The first half of the NBA season is now complete for the Cleveland Cavaliers. They now will enjoy a nice 5 day break (except for Kyrie Irving and Tristan Thompson, who will partake in some of the festivities in Orlando) for the All-Star Break. When they come back next Tuesday, they will play two games back to back nights, and then that is it for February.
It’s hard to believe March is right around the corner already, but even more surprising is how quickly the NBA trade deadline will be here. March 15 is just 21 days away, which means Chris Grant and company have just 21 days to decide the future for several players.
We’ve already debated trading Anderson Varejao, and Antawn Jamison is an obvious trade target due to his contract status. But the one player who the Cavaliers absolutely must trade is Ramon Sessions. It’s just too bad they have to do so.
There are actually a few decent reasons not to trade Sessions. The Cavaliers will probably never find a better backup PG than Sessions. You want to know a big reason why the Cavaliers are such a competitive team this year? It’s being able to have a player like Sessions fill in for Kyrie Irving when he goes to the bench. The losses of Anthony Parker and Daniel Gibson would have been much more brutal for the team if they didn’t have a versatile PG who could also coexist in the backcourt with Irving to trade off PG/SG roles.
If the Cavaliers traded Sessions, and the highly likely scenario of Parker and Gibson both being hurt again comes to fruition, the Cavaliers would be left with one true guard they would feel comfortable playing. Manny Harris could play SG, and Alonzo Gee can fill in minutes at SG as well, but the Cavaliers would have to make D-League call-ups to play minutes with Irving. From a developmental standpoint, putting your rookie cornerstone in a position where he is the only guard on the roster healthy and playing is probably not a great idea.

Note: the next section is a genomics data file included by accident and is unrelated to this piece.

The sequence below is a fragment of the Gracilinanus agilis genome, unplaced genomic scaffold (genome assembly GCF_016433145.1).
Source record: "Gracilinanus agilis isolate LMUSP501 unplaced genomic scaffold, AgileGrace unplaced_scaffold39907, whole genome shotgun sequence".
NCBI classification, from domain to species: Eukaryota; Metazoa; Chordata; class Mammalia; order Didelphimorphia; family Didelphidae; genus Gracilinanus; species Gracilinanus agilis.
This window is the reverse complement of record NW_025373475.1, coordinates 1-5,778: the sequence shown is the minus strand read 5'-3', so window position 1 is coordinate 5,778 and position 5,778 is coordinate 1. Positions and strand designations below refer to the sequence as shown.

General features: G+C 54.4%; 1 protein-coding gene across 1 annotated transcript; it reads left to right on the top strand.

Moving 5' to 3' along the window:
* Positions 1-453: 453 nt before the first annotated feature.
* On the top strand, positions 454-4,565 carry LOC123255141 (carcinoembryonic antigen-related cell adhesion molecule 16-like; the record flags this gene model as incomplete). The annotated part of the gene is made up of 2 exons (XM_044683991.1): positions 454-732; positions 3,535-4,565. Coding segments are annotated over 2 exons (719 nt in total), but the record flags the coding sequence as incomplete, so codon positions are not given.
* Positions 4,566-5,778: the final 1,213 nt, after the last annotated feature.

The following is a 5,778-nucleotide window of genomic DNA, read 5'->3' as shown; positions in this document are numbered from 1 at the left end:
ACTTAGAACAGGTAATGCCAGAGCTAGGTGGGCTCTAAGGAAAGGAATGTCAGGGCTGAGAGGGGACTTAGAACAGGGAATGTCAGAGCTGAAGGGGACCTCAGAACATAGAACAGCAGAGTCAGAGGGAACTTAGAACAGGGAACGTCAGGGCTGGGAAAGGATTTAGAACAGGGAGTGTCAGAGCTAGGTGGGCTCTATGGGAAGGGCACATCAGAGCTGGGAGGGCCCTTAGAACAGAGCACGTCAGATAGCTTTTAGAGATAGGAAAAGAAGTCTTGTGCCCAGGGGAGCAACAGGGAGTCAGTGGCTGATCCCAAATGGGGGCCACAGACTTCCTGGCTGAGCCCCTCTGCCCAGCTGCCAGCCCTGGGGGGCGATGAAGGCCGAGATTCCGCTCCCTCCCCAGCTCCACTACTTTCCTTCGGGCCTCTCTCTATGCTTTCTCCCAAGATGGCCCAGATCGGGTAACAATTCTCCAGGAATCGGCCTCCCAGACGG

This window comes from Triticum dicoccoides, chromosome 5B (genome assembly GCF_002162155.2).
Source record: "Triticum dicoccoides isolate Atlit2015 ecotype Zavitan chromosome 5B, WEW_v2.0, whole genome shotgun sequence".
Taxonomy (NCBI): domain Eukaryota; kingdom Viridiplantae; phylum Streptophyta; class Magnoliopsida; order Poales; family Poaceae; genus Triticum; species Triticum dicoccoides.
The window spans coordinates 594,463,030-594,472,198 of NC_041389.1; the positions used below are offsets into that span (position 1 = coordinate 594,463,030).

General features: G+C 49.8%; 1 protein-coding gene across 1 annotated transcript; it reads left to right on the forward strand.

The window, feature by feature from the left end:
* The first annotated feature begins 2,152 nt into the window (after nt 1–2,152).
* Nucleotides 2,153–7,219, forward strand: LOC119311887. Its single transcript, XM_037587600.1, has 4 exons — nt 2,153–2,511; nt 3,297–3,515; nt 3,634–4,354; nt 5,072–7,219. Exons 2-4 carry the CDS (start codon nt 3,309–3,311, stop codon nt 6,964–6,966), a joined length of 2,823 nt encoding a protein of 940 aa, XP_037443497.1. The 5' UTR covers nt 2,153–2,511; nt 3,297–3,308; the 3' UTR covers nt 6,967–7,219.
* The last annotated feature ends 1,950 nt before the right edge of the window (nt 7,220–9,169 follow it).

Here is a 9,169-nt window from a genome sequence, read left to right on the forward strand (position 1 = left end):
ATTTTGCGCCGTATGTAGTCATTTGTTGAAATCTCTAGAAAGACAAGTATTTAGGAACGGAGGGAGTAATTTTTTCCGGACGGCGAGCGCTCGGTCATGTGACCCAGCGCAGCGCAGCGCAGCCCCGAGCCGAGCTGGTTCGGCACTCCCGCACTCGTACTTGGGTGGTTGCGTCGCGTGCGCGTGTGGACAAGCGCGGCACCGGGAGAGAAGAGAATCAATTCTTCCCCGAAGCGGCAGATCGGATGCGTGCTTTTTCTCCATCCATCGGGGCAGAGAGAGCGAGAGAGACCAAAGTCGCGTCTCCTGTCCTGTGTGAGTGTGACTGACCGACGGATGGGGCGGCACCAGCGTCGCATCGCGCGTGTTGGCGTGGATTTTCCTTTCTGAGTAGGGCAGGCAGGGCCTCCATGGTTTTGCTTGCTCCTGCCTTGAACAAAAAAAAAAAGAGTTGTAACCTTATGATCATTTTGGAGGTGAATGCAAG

Furthermore, Sessions is just a great guy to have on the team. He doesn’t complain about his situation even though you know he wants to be starting. He works hard, displays leadership, and you never hear anyone say a bad thing about him. In a perfect world, Ramon Sessions would stay in Cleveland, re-sign with the Cavaliers, and backup Kyrie Irving for years to come.
We don’t exist in a perfect world, though, and the reality is that the Cavaliers absolutely must trade Sessions before the deadline.
First of all, it would seem highly unlikely that Sessions would re-sign in Cleveland. He wants to be a starter. He deserves to be a starter somewhere. Some team will sign him with an opportunity to be their starter. The Cavaliers are set at starting PG and having a backup like Sessions is a luxury most bottom half teams just can’t afford. So the Cavaliers need to maximize return value now while they can.
As rumors continue to swirl that the Lakers are getting more and more desperate for an upgrade at PG for their playoff push, Sessions’ value is rising. Steve Blake and Derek Fisher currently sport PERs of 9.22 and 8.82, respectively, good for 53rd and 54th among all qualifying PGs in the NBA this season. Kyrie Irving and Ramon Sessions have PERs of 20.74 and 16.03, good for 10th and 28th among all qualifying NBA PGs. Chris Grant has an opportunity to get what he wants for Sessions. And the Lakers don’t even have to be the team. But they serve as the baseline for any team that needs a PG. The opportunity to trade Sessions is there.